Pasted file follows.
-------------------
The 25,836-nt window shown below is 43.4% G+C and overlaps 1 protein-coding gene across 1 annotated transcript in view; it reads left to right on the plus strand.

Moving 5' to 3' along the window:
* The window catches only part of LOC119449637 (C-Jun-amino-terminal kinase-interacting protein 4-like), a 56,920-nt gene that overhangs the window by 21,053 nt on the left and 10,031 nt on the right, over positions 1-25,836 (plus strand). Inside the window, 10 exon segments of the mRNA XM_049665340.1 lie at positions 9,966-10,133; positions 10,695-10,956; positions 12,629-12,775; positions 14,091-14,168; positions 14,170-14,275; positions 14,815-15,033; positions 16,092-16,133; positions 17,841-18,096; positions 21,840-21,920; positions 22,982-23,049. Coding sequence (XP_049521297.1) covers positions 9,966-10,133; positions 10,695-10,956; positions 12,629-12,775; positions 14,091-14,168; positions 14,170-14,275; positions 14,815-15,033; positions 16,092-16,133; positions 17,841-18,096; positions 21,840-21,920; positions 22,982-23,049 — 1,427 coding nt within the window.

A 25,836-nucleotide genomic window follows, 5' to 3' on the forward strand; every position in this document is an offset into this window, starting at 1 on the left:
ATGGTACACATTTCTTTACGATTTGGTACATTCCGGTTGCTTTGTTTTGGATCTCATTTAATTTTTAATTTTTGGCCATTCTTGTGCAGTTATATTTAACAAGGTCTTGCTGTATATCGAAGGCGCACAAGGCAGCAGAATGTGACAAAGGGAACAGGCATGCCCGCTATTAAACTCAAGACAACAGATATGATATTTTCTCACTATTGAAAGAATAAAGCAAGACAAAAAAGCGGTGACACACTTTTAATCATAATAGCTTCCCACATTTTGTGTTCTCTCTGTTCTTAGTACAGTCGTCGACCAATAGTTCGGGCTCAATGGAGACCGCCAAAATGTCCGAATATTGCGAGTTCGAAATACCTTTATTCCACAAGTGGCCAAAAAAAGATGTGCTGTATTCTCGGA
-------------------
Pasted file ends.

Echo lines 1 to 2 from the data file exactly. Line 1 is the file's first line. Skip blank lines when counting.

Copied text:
The 25,836-nt window shown below is 43.4% G+C and overlaps 1 protein-coding gene across 1 annotated transcript in view; it reads left to right on the plus strand.

Moving 5' to 3' along the window: